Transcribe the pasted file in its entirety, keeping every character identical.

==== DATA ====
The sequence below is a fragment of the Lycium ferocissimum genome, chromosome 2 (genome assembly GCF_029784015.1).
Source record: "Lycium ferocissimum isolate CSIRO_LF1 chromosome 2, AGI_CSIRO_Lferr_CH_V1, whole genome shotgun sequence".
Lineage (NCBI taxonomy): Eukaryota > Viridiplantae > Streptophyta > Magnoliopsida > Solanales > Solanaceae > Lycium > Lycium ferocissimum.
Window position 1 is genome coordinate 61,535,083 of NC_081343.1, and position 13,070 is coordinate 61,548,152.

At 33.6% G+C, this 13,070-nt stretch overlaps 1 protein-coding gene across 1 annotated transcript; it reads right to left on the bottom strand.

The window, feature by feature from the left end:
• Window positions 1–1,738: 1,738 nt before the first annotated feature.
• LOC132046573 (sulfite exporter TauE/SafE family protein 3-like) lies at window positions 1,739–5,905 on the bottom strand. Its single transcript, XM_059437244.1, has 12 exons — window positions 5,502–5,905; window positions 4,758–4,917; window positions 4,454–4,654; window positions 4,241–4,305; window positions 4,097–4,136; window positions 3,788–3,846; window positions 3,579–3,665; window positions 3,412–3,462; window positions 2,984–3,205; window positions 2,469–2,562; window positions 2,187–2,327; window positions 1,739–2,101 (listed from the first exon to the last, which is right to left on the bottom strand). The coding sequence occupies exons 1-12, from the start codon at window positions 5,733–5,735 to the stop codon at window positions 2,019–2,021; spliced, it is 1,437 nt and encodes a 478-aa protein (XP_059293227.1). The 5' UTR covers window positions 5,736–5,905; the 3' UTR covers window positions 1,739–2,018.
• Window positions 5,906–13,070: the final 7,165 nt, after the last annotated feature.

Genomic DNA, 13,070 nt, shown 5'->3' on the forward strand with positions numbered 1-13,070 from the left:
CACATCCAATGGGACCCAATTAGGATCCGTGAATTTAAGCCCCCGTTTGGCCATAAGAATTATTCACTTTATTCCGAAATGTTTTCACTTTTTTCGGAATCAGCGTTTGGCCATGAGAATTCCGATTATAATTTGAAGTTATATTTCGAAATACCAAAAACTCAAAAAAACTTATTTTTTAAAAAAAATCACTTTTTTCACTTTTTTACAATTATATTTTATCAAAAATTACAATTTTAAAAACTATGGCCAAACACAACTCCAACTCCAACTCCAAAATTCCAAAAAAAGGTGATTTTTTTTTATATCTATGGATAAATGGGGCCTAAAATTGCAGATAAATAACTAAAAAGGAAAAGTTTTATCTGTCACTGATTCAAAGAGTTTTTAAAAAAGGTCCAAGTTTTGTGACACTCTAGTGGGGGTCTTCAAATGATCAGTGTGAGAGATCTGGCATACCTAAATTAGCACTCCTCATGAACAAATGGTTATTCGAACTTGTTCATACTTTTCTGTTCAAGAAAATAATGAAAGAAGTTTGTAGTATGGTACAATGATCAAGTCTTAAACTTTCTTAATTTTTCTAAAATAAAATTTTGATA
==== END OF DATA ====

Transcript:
The sequence below is a fragment of the Lycium ferocissimum genome, chromosome 2 (genome assembly GCF_029784015.1).
Source record: "Lycium ferocissimum isolate CSIRO_LF1 chromosome 2, AGI_CSIRO_Lferr_CH_V1, whole genome shotgun sequence".
Lineage (NCBI taxonomy): Eukaryota > Viridiplantae > Streptophyta > Magnoliopsida > Solanales > Solanaceae > Lycium > Lycium ferocissimum.
Window position 1 is genome coordinate 61,535,083 of NC_081343.1, and position 13,070 is coordinate 61,548,152.

At 33.6% G+C, this 13,070-nt stretch overlaps 1 protein-coding gene across 1 annotated transcript; it reads right to left on the bottom strand.

The window, feature by feature from the left end:
• Window positions 1–1,738: 1,738 nt before the first annotated feature.
• LOC132046573 (sulfite exporter TauE/SafE family protein 3-like) lies at window positions 1,739–5,905 on the bottom strand. Its single transcript, XM_059437244.1, has 12 exons — window positions 5,502–5,905; window positions 4,758–4,917; window positions 4,454–4,654; window positions 4,241–4,305; window positions 4,097–4,136; window positions 3,788–3,846; window positions 3,579–3,665; window positions 3,412–3,462; window positions 2,984–3,205; window positions 2,469–2,562; window positions 2,187–2,327; window positions 1,739–2,101 (listed from the first exon to the last, which is right to left on the bottom strand). The coding sequence occupies exons 1-12, from the start codon at window positions 5,733–5,735 to the stop codon at window positions 2,019–2,021; spliced, it is 1,437 nt and encodes a 478-aa protein (XP_059293227.1). The 5' UTR covers window positions 5,736–5,905; the 3' UTR covers window positions 1,739–2,018.
• Window positions 5,906–13,070: the final 7,165 nt, after the last annotated feature.

Genomic DNA, 13,070 nt, shown 5'->3' on the forward strand with positions numbered 1-13,070 from the left:
CACATCCAATGGGACCCAATTAGGATCCGTGAATTTAAGCCCCCGTTTGGCCATAAGAATTATTCACTTTATTCCGAAATGTTTTCACTTTTTTCGGAATCAGCGTTTGGCCATGAGAATTCCGATTATAATTTGAAGTTATATTTCGAAATACCAAAAACTCAAAAAAACTTATTTTTTAAAAAAAATCACTTTTTTCACTTTTTTACAATTATATTTTATCAAAAATTACAATTTTAAAAACTATGGCCAAACACAACTCCAACTCCAACTCCAAAATTCCAAAAAAAGGTGATTTTTTTTTATATCTATGGATAAATGGGGCCTAAAATTGCAGATAAATAACTAAAAAGGAAAAGTTTTATCTGTCACTGATTCAAAGAGTTTTTAAAAAAGGTCCAAGTTTTGTGACACTCTAGTGGGGGTCTTCAAATGATCAGTGTGAGAGATCTGGCATACCTAAATTAGCACTCCTCATGAACAAATGGTTATTCGAACTTGTTCATACTTTTCTGTTCAAGAAAATAATGAAAGAAGTTTGTAGTATGGTACAATGATCAAGTCTTAAACTTTCTTAATTTTTCTAAAATAAAATTTTGATA